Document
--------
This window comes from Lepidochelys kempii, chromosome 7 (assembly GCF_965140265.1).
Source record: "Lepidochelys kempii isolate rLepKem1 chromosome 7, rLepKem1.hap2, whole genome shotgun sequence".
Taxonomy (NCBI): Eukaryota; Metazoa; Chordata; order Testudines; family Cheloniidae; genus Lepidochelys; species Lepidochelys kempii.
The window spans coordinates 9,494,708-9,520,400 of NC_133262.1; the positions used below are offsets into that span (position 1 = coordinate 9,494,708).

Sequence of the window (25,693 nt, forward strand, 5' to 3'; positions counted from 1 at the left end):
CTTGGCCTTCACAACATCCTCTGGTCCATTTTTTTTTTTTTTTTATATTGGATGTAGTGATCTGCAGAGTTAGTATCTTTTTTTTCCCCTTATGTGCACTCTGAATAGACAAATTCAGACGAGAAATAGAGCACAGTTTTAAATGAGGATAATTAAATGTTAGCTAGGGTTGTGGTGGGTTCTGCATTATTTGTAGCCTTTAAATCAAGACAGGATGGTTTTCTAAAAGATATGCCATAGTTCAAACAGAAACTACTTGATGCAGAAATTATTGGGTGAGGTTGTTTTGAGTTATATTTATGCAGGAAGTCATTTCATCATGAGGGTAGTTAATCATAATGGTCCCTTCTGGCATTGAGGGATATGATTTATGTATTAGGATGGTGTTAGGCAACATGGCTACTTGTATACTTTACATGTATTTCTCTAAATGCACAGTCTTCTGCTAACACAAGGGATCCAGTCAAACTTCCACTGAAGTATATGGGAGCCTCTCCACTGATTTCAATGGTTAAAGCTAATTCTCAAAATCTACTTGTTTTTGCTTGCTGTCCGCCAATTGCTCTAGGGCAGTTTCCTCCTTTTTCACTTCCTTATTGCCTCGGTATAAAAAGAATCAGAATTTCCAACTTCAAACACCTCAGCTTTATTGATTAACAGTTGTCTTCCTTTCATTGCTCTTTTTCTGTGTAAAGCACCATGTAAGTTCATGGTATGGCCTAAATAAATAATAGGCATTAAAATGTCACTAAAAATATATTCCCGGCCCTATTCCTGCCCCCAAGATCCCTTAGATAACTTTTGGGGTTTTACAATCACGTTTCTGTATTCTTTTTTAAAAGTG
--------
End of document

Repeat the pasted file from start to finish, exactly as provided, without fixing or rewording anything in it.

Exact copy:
This window comes from Lepidochelys kempii, chromosome 7 (assembly GCF_965140265.1).
Source record: "Lepidochelys kempii isolate rLepKem1 chromosome 7, rLepKem1.hap2, whole genome shotgun sequence".
Taxonomy (NCBI): Eukaryota; Metazoa; Chordata; order Testudines; family Cheloniidae; genus Lepidochelys; species Lepidochelys kempii.
The window spans coordinates 9,494,708-9,520,400 of NC_133262.1; the positions used below are offsets into that span (position 1 = coordinate 9,494,708).

Sequence of the window (25,693 nt, forward strand, 5' to 3'; positions counted from 1 at the left end):
CTTGGCCTTCACAACATCCTCTGGTCCATTTTTTTTTTTTTTTTATATTGGATGTAGTGATCTGCAGAGTTAGTATCTTTTTTTTCCCCTTATGTGCACTCTGAATAGACAAATTCAGACGAGAAATAGAGCACAGTTTTAAATGAGGATAATTAAATGTTAGCTAGGGTTGTGGTGGGTTCTGCATTATTTGTAGCCTTTAAATCAAGACAGGATGGTTTTCTAAAAGATATGCCATAGTTCAAACAGAAACTACTTGATGCAGAAATTATTGGGTGAGGTTGTTTTGAGTTATATTTATGCAGGAAGTCATTTCATCATGAGGGTAGTTAATCATAATGGTCCCTTCTGGCATTGAGGGATATGATTTATGTATTAGGATGGTGTTAGGCAACATGGCTACTTGTATACTTTACATGTATTTCTCTAAATGCACAGTCTTCTGCTAACACAAGGGATCCAGTCAAACTTCCACTGAAGTATATGGGAGCCTCTCCACTGATTTCAATGGTTAAAGCTAATTCTCAAAATCTACTTGTTTTTGCTTGCTGTCCGCCAATTGCTCTAGGGCAGTTTCCTCCTTTTTCACTTCCTTATTGCCTCGGTATAAAAAGAATCAGAATTTCCAACTTCAAACACCTCAGCTTTATTGATTAACAGTTGTCTTCCTTTCATTGCTCTTTTTCTGTGTAAAGCACCATGTAAGTTCATGGTATGGCCTAAATAAATAATAGGCATTAAAATGTCACTAAAAATATATTCCCGGCCCTATTCCTGCCCCCAAGATCCCTTAGATAACTTTTGGGGTTTTACAATCACGTTTCTGTATTCTTTTTTAAAAGTG